Names: Colleen, Vivian, Alan
1. What were the most severe problems with the app/site? How do these problems fit into Nielsen’s heuristic categories? What are some suggestions to fix the UI, and how do your proposed changes relate to the heuristic categories?
- Most severe problems:
- No documentation (or tutorial) for how to use it
- Not intuitive (have to switch between tabs)
- No consistency across different platforms (Android/iPhone)
- Can’t choose a stop and have to choose a route
- Not useful for planning travel, can only pick one transit system
- Really hard to figure out stops (on Android, can’t even see route intially, don’t know you can click on it)
- Multiple routes were in the same color.
- This application violates almost all Nielson’s categories except:
- Doesn’t violate “Aesthetic design and Simplicity” (H8) but the simplicity comes at a sacrifice of functionality and instruction.
- Also doesn’t violate “Match between system and real world” (H2) because its mostly based off of conventions from other technologies, and it relies on understood icons used already in Google maps and other technologies.
- Did not violate “Help users recognize, diagnose, and recover from errors” (H9) because there were no error messages.
- Suggestions to fix UI:
- Make stops more visible (H6/H7)
- Make specific stops searchable (H7)
- Have all the routes initially selected so that the user doesn’t have to click and extra button when the map loads and nothing shows up (iPhone version) (H7)
- Some sort of tutorial about how to get important information (H10)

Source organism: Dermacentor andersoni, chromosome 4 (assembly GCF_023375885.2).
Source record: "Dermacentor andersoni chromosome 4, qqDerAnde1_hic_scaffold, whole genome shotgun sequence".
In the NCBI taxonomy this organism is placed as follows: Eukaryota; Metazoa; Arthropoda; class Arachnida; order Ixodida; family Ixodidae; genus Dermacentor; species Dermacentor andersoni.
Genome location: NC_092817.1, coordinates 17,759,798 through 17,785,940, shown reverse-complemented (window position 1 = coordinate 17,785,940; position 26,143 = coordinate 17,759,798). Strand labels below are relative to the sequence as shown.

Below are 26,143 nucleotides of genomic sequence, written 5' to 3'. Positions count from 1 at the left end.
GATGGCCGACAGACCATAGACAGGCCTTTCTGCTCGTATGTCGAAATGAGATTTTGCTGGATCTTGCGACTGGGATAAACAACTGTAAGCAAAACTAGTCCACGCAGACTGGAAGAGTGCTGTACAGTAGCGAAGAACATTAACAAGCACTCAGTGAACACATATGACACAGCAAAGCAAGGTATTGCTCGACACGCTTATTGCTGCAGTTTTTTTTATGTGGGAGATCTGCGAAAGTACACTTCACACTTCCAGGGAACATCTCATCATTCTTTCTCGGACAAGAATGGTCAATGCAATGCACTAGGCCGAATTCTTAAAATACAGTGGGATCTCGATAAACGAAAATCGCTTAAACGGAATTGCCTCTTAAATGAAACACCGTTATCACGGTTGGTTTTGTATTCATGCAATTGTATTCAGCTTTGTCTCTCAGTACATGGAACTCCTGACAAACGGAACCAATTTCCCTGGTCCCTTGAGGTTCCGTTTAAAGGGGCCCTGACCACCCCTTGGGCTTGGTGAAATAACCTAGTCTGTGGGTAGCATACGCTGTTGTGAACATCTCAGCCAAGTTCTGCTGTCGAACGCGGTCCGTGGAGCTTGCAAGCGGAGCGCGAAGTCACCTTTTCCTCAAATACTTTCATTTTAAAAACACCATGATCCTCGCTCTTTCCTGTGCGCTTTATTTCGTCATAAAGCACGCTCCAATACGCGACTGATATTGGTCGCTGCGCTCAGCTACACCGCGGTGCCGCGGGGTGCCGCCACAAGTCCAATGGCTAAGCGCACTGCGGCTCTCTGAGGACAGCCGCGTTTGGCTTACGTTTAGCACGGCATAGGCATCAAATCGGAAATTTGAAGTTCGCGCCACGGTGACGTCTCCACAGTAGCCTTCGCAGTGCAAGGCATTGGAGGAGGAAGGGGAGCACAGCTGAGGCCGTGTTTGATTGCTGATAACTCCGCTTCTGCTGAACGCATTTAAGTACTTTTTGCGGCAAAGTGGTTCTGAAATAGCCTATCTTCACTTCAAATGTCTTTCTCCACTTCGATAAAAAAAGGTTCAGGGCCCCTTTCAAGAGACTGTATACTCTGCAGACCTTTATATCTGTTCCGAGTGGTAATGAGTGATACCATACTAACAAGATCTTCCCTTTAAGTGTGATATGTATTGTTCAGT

- Make sure routes are all different colors (H4) and that the routes are clearly distinguishable (H5)
- Make changing the transit system easier, instead of needing to switch to the “Settings” tab (iPhone) (H3)
- Doesn’t save previous states (which routes already selected) when switching between tabs or transit systems (H6/H7)
- Doesn’t notify user when the times until the bus arrives at stop are updated (H1)
- Announcements aren’t reflected in the route data or on the map (H5/H7)
2. Which problems, if any, were made easier to find (or potentially easier to correct) by the list of Nielsen’s heuristics?
- Would not noticed the problems with loading data looking error (H5) and wouldn’t have been as bothered by lack of documentation (H10). Overall, the problems with the interface were pretty obvious and glaring. Without Nielson’s heuristics, probably would not have tried to access other transit systems (maybe would have just looked at Princeton ones) which helped identify user control and freedom (H3), recognition and recall (H6), and consistency and standards (H4).
3. Did anyone encounter usability problems that seemed to not be included under any of Nielsen’s heuristics? If so, what additional heuristics might you propose for this type of application or site?
- Speed factor (each tab needs to load) is not included in the user heuristics but is kind of annoying for the user and definitely affects your experience (esp. on Android). For any time-relevant application, need to consider performance time.
- For mobile, efficiency of interaction space (phone is considerably smaller than desktop) and should be considered. For example, choosing all routes clutters small screen with many colors/dots/icons (confusing). Can be considered part of Aesthetics (H8), but maybe should be a separate heuristic.
4. What might be some useful class discussion questions—or final exam questions— related to heuristic evaluation?
- What would be most important heuristics to prioritize?
- Would the important heuristics change depending platform (mobile vs. computer)?
- Would the way you evaluate these heuristics differently depending on the time period (now vs. 1980)?
- Should there be any heuristics added (like speed of interface)?
Individual Heuristic Evaluation:
View Vivian’s observations here.
View Colleen & Alan’s (worked together due to lack of computer) observations here.